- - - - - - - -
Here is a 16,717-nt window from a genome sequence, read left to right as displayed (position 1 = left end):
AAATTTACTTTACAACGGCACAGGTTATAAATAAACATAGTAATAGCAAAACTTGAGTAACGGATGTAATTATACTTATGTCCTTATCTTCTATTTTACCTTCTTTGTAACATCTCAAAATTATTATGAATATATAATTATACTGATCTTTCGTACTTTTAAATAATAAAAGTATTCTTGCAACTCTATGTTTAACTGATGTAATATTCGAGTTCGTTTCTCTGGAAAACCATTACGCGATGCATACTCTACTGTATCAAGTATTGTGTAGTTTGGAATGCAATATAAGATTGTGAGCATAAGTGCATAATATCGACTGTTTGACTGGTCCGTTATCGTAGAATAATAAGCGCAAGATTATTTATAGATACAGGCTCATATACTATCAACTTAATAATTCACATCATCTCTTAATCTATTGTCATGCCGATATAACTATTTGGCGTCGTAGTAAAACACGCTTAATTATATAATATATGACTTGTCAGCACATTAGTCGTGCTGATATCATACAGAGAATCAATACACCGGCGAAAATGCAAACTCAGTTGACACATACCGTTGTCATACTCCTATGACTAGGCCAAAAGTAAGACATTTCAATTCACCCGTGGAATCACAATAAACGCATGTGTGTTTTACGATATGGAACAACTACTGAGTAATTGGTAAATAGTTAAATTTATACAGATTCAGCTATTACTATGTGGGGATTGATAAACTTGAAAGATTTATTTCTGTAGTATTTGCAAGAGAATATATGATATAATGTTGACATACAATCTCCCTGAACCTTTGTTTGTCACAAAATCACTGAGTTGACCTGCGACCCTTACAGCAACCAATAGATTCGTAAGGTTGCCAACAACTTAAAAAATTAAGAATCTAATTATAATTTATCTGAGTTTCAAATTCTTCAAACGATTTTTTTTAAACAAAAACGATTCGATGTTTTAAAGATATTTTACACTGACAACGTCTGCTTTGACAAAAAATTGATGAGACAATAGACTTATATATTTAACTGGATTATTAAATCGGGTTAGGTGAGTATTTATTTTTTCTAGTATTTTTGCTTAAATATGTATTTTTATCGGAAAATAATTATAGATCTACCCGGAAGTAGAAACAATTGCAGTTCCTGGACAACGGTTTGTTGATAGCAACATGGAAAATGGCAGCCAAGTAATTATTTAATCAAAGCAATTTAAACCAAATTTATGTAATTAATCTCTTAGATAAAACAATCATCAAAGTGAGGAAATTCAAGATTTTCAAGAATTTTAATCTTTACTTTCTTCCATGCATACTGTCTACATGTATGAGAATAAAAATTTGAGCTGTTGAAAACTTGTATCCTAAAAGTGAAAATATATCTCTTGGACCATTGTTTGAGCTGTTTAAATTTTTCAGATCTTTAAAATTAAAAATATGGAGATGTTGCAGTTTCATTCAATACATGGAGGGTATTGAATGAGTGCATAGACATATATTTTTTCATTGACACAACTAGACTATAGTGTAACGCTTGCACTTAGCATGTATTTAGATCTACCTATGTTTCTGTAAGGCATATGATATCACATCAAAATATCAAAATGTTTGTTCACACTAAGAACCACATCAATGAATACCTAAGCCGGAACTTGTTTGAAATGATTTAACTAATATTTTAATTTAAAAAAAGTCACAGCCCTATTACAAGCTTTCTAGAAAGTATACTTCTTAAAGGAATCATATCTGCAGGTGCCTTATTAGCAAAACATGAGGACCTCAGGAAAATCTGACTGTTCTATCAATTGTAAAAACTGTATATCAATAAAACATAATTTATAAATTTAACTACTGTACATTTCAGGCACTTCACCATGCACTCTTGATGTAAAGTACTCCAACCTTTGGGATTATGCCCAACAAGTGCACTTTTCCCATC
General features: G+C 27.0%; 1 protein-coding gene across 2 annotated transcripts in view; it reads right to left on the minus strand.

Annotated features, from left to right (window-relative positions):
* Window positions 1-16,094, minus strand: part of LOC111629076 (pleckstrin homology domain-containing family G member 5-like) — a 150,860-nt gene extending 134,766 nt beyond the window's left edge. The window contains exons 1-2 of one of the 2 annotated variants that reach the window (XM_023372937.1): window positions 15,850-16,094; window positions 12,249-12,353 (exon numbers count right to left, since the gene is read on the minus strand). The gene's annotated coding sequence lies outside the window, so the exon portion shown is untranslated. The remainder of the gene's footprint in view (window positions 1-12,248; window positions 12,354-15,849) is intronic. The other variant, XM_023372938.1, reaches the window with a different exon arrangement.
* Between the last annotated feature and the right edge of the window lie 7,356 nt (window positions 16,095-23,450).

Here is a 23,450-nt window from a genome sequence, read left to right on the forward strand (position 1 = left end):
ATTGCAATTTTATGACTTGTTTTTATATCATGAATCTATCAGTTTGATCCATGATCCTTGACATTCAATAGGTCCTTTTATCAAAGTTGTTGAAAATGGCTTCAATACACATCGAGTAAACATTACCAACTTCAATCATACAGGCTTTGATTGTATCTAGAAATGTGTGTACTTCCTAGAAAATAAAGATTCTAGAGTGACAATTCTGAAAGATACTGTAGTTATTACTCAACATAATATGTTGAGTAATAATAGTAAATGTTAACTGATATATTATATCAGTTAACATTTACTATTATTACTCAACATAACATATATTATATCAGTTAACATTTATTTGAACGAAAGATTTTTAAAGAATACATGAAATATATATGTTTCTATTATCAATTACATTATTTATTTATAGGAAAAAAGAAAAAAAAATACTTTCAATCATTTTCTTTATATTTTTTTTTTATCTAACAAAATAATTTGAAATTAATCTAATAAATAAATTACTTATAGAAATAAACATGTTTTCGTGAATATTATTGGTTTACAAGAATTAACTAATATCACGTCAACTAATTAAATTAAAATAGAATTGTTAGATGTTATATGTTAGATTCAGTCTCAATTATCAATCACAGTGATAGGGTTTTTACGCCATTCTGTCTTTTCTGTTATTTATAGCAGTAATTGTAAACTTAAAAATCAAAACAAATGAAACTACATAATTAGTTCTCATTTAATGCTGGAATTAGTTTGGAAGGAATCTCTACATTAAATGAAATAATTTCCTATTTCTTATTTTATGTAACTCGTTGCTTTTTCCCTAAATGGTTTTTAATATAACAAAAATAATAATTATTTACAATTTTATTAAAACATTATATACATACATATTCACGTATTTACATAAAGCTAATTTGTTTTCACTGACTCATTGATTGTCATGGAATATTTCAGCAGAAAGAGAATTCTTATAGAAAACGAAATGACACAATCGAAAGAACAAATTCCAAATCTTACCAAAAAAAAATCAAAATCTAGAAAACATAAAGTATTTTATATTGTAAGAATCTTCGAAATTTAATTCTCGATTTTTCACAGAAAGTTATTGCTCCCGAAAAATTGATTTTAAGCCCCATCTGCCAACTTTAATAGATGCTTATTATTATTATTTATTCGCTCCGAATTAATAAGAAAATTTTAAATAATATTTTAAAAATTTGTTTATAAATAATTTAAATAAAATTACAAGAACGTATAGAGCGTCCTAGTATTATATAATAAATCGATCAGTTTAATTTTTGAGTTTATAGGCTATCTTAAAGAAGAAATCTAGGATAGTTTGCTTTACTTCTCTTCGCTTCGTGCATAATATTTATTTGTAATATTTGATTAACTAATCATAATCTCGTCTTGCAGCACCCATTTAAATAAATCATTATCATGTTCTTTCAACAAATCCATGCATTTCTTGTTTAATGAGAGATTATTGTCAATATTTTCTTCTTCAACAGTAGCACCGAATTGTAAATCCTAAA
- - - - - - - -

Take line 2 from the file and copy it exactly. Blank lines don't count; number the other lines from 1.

AAATTTACTTTACAACGGCACAGGTTATAAATAAACATAGTAATAGCAAAACTTGAGTAACGGATGTAATTATACTTATGTCCTTATCTTCTATTTTACCTTCTTTGTAACATCTCAAAATTATTATGAATATATAATTATACTGATCTTTCGTACTTTTAAATAATAAAAGTATTCTTGCAACTCTATGTTTAACTGATGTAATATTCGAGTTCGTTTCTCTGGAAAACCATTACGCGATGCATACTCTACTGTATCAAGTATTGTGTAGTTTGGAATGCAATATAAGATTGTGAGCATAAGTGCATAATATCGACTGTTTGACTGGTCCGTTATCGTAGAATAATAAGCGCAAGATTATTTATAGATACAGGCTCATATACTATCAACTTAATAATTCACATCATCTCTTAATCTATTGTCATGCCGATATAACTATTTGGCGTCGTAGTAAAACACGCTTAATTATATAATATATGACTTGTCAGCACATTAGTCGTGCTGATATCATACAGAGAATCAATACACCGGCGAAAATGCAAACTCAGTTGACACATACCGTTGTCATACTCCTATGACTAGGCCAAAAGTAAGACATTTCAATTCACCCGTGGAATCACAATAAACGCATGTGTGTTTTACGATATGGAACAACTACTGAGTAATTGGTAAATAGTTAAATTTATACAGATTCAGCTATTACTATGTGGGGATTGATAAACTTGAAAGATTTATTTCTGTAGTATTTGCAAGAGAATATATGATATAATGTTGACATACAATCTCCCTGAACCTTTGTTTGTCACAAAATCACTGAGTTGACCTGCGACCCTTACAGCAACCAATAGATTCGTAAGGTTGCCAACAACTTAAAAAATTAAGAATCTAATTATAATTTATCTGAGTTTCAAATTCTTCAAACGATTTTTTTTAAACAAAAACGATTCGATGTTTTAAAGATATTTTACACTGACAACGTCTGCTTTGACAAAAAATTGATGAGACAATAGACTTATATATTTAACTGGATTATTAAATCGGGTTAGGTGAGTATTTATTTTTTCTAGTATTTTTGCTTAAATATGTATTTTTATCGGAAAATAATTATAGATCTACCCGGAAGTAGAAACAATTGCAGTTCCTGGACAACGGTTTGTTGATAGCAACATGGAAAATGGCAGCCAAGTAATTATTTAATCAAAGCAATTTAAACCAAATTTATGTAATTAATCTCTTAGATAAAACAATCATCAAAGTGAGGAAATTCAAGATTTTCAAGAATTTTAATCTTTACTTTCTTCCATGCATACTGTCTACATGTATGAGAATAAAAATTTGAGCTGTTGAAAACTTGTATCCTAAAAGTGAAAATATATCTCTTGGACCATTGTTTGAGCTGTTTAAATTTTTCAGATCTTTAAAATTAAAAATATGGAGATGTTGCAGTTTCATTCAATACATGGAGGGTATTGAATGAGTGCATAGACATATATTTTTTCATTGACACAACTAGACTATAGTGTAACGCTTGCACTTAGCATGTATTTAGATCTACCTATGTTTCTGTAAGGCATATGATATCACATCAAAATATCAAAATGTTTGTTCACACTAAGAACCACATCAATGAATACCTAAGCCGGAACTTGTTTGAAATGATTTAACTAATATTTTAATTTAAAAAAAGTCACAGCCCTATTACAAGCTTTCTAGAAAGTATACTTCTTAAAGGAATCATATCTGCAGGTGCCTTATTAGCAAAACATGAGGACCTCAGGAAAATCTGACTGTTCTATCAATTGTAAAAACTGTATATCAATAAAACATAATTTATAAATTTAACTACTGTACATTTCAGGCACTTCACCATGCACTCTTGATGTAAAGTACTCCAACCTTTGGGATTATGCCCAACAAGTGCACTTTTCCCATC